March in Milwaukee marks ‘Bloody Sunday’ in Selma 52 years ago: “People died for our right to vote”

MILWAUKEE -- Demonstrators on Sunday, March 5th took to the streets of Milwaukee to mark the anniversary of an important civil rights milestone -- remembering the efforts taken to achieve voting rights for African-Americans 52 years ago in Selma, Alabama.

The march began in Milwaukee's Sherman Park neighborhood, and ended at the Body and Soul Healing Center near 48th and Nash.

Organizers said because of what happened 52 years ago, it is important African-Americans exercise their right to vote today.

At the corner of Sherman and Auer, roughly 100 people filled the streets on Sunday.

"Bloody Sunday" march in Milwaukee

"We want people to remember that people fought for us. People died for us -- for our right to vote," Markasa Tucker, lead organizer of UBLAC said.

It was a way to honor the sacrifices and achievements of Bloody Sunday, the violent confrontation in Selma, Alabama between police and protesters that led to the passage of the Voting Rights Act of 1965.

Among the crowd Sunday was a sense that the fight is far from over.

"There's a huge division in Milwaukee -- segregation," Alyssa Anderson said.

"It's very important that we have allies that see that the movement -- we are in this together," Angel Vega said."Bloody Sunday" in Selma, Alabama

Milwaukee's march was organized by the group UBLACK -- Uplifting Black Liberation and Community. The group formed in August 2016 after Sylville Smith was shot and killed by a Milwaukee police officer near Sherman Park.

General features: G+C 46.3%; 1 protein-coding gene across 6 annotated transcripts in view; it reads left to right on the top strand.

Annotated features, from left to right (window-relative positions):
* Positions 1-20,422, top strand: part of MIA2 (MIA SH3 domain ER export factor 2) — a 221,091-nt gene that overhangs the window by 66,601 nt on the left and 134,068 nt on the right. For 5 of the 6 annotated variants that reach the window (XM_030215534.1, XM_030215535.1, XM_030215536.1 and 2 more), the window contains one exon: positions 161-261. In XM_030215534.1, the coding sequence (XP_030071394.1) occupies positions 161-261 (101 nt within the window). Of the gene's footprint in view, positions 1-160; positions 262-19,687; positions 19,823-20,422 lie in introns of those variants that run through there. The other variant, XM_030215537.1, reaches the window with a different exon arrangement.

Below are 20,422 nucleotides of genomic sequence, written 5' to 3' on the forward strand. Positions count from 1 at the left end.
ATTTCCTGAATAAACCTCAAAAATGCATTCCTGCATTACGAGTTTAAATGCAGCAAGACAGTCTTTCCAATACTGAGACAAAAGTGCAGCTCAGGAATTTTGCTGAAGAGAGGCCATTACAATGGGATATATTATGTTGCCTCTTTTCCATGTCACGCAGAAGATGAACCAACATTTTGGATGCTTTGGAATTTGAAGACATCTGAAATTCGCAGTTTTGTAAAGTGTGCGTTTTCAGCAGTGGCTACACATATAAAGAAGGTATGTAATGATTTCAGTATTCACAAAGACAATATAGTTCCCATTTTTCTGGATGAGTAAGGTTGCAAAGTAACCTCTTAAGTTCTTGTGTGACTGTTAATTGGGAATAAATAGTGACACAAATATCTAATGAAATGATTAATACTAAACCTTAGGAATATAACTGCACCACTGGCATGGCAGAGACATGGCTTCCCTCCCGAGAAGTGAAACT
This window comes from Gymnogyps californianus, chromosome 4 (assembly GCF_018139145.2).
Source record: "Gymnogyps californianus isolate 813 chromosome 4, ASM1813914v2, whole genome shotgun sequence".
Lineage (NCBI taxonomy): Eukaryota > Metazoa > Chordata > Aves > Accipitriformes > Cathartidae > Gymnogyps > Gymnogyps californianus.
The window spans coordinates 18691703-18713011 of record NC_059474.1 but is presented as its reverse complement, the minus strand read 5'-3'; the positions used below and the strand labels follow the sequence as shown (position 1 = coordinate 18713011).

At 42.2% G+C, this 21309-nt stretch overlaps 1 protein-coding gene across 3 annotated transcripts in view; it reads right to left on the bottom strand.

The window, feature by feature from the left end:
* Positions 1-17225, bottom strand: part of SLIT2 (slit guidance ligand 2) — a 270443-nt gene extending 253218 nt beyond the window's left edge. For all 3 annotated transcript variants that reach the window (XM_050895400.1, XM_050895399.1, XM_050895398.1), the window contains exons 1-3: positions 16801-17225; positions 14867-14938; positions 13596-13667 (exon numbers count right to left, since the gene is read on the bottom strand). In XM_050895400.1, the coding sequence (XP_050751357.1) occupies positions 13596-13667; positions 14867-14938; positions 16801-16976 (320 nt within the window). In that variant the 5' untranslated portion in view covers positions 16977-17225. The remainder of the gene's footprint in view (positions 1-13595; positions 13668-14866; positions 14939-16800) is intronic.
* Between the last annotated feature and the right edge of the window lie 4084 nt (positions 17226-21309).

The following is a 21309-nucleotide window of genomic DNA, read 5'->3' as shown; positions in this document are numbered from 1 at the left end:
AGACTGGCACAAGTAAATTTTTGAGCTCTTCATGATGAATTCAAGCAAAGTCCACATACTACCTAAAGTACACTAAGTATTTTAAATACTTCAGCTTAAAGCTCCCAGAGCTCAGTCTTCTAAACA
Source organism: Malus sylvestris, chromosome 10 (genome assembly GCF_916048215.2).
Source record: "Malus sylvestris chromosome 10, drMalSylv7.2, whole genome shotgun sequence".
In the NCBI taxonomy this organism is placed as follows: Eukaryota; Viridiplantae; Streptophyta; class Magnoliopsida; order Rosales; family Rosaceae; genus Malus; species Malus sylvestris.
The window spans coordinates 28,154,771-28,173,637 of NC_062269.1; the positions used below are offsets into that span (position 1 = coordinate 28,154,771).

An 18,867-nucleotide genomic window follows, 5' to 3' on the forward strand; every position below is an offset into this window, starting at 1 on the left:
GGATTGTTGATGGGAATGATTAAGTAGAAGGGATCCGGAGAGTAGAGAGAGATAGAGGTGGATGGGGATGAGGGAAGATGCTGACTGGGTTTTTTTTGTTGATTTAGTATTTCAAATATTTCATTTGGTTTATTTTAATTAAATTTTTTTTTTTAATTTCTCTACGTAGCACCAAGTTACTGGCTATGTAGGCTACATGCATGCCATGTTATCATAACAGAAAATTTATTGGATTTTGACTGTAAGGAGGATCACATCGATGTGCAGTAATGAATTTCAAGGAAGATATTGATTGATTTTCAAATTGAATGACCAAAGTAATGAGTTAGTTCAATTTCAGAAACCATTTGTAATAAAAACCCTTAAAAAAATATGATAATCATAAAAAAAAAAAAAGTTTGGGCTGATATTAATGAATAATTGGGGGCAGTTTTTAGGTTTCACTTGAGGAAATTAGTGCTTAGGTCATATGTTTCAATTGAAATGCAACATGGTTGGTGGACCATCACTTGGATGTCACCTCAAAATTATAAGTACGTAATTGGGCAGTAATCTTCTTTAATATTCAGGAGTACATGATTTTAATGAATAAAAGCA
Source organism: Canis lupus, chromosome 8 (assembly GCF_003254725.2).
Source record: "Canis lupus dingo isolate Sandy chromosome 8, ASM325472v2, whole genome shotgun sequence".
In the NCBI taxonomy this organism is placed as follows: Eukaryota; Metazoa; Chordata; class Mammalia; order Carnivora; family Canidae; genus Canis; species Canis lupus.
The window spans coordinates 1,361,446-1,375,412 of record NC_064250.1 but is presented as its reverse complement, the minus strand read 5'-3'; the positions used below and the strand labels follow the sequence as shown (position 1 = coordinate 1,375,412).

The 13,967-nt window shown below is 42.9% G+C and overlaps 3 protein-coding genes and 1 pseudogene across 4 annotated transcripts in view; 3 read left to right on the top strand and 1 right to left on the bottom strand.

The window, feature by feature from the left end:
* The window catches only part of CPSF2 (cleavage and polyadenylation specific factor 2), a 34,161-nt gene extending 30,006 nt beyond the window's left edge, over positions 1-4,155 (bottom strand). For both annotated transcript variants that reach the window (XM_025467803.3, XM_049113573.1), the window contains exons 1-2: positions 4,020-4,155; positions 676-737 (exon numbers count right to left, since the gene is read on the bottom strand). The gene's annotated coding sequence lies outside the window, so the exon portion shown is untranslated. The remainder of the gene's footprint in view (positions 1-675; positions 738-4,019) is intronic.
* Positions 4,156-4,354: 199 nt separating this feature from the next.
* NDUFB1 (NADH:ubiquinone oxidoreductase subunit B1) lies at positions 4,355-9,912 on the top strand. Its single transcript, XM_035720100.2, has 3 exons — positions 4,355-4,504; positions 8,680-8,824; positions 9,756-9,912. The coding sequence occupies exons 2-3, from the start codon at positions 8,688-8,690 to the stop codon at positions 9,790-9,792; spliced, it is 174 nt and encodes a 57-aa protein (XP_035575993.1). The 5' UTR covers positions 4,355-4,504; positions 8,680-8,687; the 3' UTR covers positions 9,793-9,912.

"We haven't forgotten Syville, Dontre, Jay Anderson. We want to continue to build and educate our community," Tucker said.

"Make a choice today to stand with us -- stand with our community," Maria Hamilton, mother of Dontre Hamilton who was shot and killed by a Milwaukee police officer in Red Arrow Park in April of 2014.

Maria Hamilton

Maria Hamilton

Tucker said she hopes this demonstration shows young people in Milwaukee that their vote has power, and their voice has importance.

"People may feel like their voices are not heard, but we will never know if we don't all show up to the ballots and cast our votes," Tucker said.

"We must remember to go forward with that same spirit and determination of that very first Sunday," Jendora Kelly said.

"Bloody Sunday" march in Milwaukee

UBLAC is hosting an informational meeting on April 2nd. Below are details for those interested in attending:

April 2nd UBLAC Meeting

Yatcheck Hall

633 S. Hawley Road

Milwaukee, WI

1 Comment

  • Opinion8d

    How committed will the group be to making sure kids get an education and the structure and discipline they need in life in order to have a chance!?!?!

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